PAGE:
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  • The acquisition involves two or more dwelling units, one of which is owner-occupied, on a typical city lot, or involves a business and an owner-occupied dwelling unit on a typical city lot. In these instances, the value of the owner-occupied dwelling, improvements associated with the owner occupied dwelling and the value of the land used with the occupied dwelling are added together, (OR) the excess land, non-owner-occupied dwelling(s), business, and other major exterior attributes not replaced at the selected comparable dwelling are carved-out of the approved value of the acquired property to provide the basis for computing the housing supplement.

When a carve-out of excess land and/or improvements is necessary, tabulate an explanation of the subject’s adjusted value on form ROW-R-107. In the tabulation, include the itemized amount of land and improvements being subtracted from the acquisition cost of the property. In the tabulation, also show any damages subtracted from the parcel acquisition cost for land or for improvements on the remainder that have no relationship to the displaced residence. The itemized values, including damages, must correspond to those in the approved appraisal report. Exclude improvements having no relationship to use of the dwelling. An exception might be made in rural areas where small barns and sheds are typical of homesteads in the area, excluding large outbuildings, corrals, and pens associated with operation of a farm or ranch as a business.

Show all itemized assets included in the subject’s value in the subject’s quality or yard improvements index, as applicable. The amount of land carved out for the dwelling site should be governed by what is typical of the area, and its value in computing the supplement is the appraised value for that part of the parcel.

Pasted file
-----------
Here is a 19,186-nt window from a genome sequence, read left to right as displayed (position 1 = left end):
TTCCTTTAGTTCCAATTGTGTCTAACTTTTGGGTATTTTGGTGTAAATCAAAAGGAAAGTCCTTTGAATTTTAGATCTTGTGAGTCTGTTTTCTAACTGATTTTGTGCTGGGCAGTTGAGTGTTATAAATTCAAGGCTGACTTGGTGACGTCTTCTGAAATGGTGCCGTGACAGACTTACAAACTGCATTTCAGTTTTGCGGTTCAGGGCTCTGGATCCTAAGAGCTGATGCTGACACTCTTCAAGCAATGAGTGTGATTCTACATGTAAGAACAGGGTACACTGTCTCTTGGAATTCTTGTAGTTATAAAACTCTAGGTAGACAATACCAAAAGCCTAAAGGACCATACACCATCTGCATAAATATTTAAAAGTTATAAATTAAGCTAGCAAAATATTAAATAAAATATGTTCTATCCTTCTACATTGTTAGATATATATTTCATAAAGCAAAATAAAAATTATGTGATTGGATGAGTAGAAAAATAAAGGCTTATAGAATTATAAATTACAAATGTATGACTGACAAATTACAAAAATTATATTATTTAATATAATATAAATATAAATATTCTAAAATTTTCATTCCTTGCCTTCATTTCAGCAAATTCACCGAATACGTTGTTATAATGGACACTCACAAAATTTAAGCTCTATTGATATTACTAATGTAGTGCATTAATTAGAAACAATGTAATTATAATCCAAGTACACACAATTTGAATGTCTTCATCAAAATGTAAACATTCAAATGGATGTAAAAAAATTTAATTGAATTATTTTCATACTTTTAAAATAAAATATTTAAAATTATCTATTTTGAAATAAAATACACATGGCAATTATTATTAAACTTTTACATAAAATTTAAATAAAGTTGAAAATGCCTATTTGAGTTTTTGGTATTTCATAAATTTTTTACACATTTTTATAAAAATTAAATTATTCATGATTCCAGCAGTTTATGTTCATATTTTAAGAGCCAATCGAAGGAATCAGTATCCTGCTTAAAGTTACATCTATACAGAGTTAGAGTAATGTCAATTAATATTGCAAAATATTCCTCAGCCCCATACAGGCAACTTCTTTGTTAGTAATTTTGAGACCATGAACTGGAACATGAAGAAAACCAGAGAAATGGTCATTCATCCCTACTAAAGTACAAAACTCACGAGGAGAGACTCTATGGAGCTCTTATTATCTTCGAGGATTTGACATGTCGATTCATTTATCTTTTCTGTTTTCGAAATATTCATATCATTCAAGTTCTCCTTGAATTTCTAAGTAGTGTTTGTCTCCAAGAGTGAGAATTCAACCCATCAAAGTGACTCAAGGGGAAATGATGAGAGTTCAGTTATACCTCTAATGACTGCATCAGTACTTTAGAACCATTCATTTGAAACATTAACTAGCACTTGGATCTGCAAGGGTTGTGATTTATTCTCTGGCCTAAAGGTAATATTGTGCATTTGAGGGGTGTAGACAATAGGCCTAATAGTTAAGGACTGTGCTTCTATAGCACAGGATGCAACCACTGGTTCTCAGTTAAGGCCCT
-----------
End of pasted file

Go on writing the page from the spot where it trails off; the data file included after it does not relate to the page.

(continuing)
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Subject is a Duplex or Triplex

When the subject is a duplex or triplex, the unit occupied by the displacee should be carved-out as in the preceding subsection. In calculating supplements for displacees from these properties, any dwelling unit that is comparable to the quarters actually occupied by the displacee, such as an apartment or unit in another duplex or triplex, or a single family residence, may be chosen as a comparable. The comparable dwelling should be the same as that acquired (i.e., if the acquired property is a triplex, then the comparable should be a triplex). If comparables are not available, then use structures of the next lowest density. Never use a higher density structure as a comparable. Use the value of the owner’s living as the base for the replacement housing computation, and not the value of the whole property. Therefore, the housing supplement is equal to the difference between the carved-out value of the owner’s living unit plus the approved value for the land, and the carved-out value of a comparable living unit plus land in the most comparable available property.

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Portion of Subject Rented Out

If the owner-occupant of a single-family dwelling rents out a portion of his dwelling, calculate supplemental payments to the owner-occupant in the normal manner, as though there is no tenant. Calculate the tenant’s rental supplement by choosing replacement properties that are comparable to the rooming facilities he occupies.

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Subject’s Value Established by LPA

Where an LPA makes an appraisal, such as for the acquisition of ROW for a Farm to Market road, furnish the ROW Division with information to support the subject’s value and to permit a constructive review of the recommended replacement housing supplement forms. Minimum supporting information includes: